A Biblical Approach
Years ago, as a young, new, eager-to-learn-what-it means-to-be-a-True-Christian Christian I was introduced to a ‘biblical approach’ to music.
I learned that there was music that was godly, and music that was ungodly. This had nothing to do with the lyrics, mind you. It was the music.
I learned that songs in major keys are acceptable, and songs in the minor keys are not.
For the unmusically initiated, songs can either be in the major key or the minor key. Songs in major keys typically sound happy and pleasant, while songs in minor keys sound ‘sad’ . Not always, but typically.
So, this ‘teacher’ argued the case for listening/singing songs that are only in the major key.
Above are the notes used in the C Major Chord and the C Minor Chord.
Can you spot the difference? Yes, the middle note is different. In the minor chord, the second note of the chord – in this case, E – has been flattened, or lowered a notch.
And so, another argument this ‘teacher’ made against songs in the minor key is that the second note in the tonic chord is ‘minimised’. And Who is the Second Person in the Trinity? That’s right – Jesus! Therefore, songs in the minor key minimise the role of Jesus in the Trinity.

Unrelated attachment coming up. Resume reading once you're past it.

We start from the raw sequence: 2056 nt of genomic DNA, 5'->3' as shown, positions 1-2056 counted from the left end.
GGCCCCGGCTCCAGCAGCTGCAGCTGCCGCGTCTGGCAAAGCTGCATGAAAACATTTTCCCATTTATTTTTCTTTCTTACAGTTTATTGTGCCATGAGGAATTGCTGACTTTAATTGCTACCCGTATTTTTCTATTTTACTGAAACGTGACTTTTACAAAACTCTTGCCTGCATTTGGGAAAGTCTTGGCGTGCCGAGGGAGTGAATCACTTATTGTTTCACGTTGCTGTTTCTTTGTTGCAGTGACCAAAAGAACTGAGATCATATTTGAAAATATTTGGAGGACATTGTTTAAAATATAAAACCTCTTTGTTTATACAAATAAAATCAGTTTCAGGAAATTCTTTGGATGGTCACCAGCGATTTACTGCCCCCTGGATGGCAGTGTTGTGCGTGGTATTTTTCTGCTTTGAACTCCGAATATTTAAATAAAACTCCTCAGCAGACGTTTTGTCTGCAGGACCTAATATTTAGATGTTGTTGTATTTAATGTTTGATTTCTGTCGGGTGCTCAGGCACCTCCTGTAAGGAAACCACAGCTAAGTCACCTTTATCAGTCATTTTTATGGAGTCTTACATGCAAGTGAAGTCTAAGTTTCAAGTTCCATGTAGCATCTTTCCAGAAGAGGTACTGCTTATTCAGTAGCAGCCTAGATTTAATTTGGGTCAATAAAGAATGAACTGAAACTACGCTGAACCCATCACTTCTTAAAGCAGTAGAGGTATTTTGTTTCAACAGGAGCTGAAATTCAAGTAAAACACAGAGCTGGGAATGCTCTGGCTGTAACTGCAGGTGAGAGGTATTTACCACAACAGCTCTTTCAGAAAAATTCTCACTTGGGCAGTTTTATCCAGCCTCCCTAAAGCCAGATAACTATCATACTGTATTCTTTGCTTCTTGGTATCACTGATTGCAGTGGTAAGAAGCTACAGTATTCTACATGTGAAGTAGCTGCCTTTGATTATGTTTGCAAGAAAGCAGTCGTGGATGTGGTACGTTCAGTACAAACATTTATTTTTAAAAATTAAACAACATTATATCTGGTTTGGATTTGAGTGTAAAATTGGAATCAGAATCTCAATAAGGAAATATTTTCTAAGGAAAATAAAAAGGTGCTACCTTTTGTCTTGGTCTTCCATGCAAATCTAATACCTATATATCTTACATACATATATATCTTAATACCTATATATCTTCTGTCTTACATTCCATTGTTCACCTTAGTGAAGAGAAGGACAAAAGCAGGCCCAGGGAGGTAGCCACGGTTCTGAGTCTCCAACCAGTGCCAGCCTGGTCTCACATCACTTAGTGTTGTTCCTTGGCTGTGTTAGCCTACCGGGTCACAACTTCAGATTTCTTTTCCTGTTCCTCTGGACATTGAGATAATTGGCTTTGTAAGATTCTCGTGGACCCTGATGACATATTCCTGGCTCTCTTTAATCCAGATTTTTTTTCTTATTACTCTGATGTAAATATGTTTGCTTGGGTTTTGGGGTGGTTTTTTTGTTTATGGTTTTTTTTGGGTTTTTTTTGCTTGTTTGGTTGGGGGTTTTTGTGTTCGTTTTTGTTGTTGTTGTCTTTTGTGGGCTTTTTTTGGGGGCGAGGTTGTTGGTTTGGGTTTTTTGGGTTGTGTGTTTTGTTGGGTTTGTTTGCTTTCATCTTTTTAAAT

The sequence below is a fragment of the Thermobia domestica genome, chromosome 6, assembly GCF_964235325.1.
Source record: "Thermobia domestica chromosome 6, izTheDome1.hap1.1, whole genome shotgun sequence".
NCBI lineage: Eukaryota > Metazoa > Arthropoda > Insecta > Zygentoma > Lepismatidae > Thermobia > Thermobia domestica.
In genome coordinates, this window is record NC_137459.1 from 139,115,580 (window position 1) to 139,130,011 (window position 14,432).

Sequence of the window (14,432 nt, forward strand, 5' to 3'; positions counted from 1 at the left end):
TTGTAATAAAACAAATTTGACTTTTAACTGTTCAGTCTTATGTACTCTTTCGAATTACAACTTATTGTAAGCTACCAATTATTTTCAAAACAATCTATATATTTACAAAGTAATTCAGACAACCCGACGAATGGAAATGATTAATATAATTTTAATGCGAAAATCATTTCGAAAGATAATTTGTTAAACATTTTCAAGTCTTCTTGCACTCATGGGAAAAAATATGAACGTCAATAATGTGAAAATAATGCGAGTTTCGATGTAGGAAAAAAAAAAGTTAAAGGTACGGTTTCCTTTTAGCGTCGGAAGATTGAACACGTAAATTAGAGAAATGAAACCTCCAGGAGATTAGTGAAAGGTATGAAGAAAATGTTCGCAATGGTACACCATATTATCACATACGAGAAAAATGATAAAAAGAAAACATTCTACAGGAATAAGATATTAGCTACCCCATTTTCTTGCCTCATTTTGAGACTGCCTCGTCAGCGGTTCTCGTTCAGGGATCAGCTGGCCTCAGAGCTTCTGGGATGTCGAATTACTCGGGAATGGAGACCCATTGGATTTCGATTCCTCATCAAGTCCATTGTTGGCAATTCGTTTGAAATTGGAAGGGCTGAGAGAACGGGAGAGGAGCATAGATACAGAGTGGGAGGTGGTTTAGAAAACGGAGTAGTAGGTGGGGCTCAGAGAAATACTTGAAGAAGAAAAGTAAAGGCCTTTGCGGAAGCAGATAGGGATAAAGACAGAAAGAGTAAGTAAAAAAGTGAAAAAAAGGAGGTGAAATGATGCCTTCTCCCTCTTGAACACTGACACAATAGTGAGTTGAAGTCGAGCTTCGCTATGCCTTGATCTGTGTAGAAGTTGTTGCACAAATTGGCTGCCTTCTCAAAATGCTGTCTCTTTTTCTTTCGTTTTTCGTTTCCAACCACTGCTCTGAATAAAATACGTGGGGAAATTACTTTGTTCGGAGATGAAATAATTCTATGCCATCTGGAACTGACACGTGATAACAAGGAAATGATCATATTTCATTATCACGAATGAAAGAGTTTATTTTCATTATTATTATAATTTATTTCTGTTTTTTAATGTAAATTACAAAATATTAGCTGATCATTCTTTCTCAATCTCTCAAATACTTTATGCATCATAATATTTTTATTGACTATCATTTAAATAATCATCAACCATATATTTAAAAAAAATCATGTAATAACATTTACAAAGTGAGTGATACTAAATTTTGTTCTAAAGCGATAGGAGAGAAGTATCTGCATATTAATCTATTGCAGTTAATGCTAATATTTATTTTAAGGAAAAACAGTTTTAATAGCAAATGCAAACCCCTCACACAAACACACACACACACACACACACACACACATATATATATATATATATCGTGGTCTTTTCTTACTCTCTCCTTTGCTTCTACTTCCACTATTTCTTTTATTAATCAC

If you’ve made it this far without shaking your head at the stupidity of this teaching, spare a thought for the gullible people who are/were taken in by this.
Other ‘biblical’ approaches to music that I’ve come across include proclaiming that drums are evil. Since drums are an integral part of any musical experience, this seems rather odd. It turns out that in some cultures, drums are used in religious (read ungodly) ceremonies, and therefore Christians should not use drums. (Some churches do away with musical instruments altogether.)
One of the biggest culprits in these aberrant teachings is Bill Gothard. In addition to the above, he also teaches that Contemporary Christian Music is ungodly because of the backbeat.
Gothard has also put out his own ‘Bible-based’ home-school curriculum, which is anything but.
So, whenever I hear some practice as being ‘biblical’, I take a very long pause.